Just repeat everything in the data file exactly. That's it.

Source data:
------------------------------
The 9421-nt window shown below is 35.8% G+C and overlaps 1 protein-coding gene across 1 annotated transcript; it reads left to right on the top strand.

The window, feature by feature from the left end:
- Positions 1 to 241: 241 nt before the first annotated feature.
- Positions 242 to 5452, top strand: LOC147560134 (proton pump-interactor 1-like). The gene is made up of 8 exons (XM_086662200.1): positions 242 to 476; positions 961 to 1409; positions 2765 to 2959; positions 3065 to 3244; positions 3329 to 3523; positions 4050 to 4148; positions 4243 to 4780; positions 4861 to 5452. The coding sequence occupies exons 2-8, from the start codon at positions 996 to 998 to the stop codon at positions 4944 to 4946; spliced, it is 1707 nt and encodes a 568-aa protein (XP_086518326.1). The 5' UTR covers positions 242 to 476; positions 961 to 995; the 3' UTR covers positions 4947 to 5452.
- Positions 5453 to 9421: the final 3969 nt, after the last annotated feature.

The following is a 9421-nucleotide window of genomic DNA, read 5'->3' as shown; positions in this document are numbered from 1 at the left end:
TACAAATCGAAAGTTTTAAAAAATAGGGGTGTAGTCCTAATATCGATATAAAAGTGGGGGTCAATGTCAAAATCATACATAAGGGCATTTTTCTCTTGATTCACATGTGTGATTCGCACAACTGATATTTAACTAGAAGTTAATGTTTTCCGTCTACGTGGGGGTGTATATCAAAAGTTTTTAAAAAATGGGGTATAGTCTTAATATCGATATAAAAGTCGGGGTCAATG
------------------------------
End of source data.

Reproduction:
The 9421-nt window shown below is 35.8% G+C and overlaps 1 protein-coding gene across 1 annotated transcript; it reads left to right on the top strand.

The window, feature by feature from the left end:
- Positions 1 to 241: 241 nt before the first annotated feature.
- Positions 242 to 5452, top strand: LOC147560134 (proton pump-interactor 1-like). The gene is made up of 8 exons (XM_086662200.1): positions 242 to 476; positions 961 to 1409; positions 2765 to 2959; positions 3065 to 3244; positions 3329 to 3523; positions 4050 to 4148; positions 4243 to 4780; positions 4861 to 5452. The coding sequence occupies exons 2-8, from the start codon at positions 996 to 998 to the stop codon at positions 4944 to 4946; spliced, it is 1707 nt and encodes a 568-aa protein (XP_086518326.1). The 5' UTR covers positions 242 to 476; positions 961 to 995; the 3' UTR covers positions 4947 to 5452.
- Positions 5453 to 9421: the final 3969 nt, after the last annotated feature.

The following is a 9421-nucleotide window of genomic DNA, read 5'->3' as shown; positions in this document are numbered from 1 at the left end:
TACAAATCGAAAGTTTTAAAAAATAGGGGTGTAGTCCTAATATCGATATAAAAGTGGGGGTCAATGTCAAAATCATACATAAGGGCATTTTTCTCTTGATTCACATGTGTGATTCGCACAACTGATATTTAACTAGAAGTTAATGTTTTCCGTCTACGTGGGGGTGTATATCAAAAGTTTTTAAAAAATGGGGTATAGTCTTAATATCGATATAAAAGTCGGGGTCAATG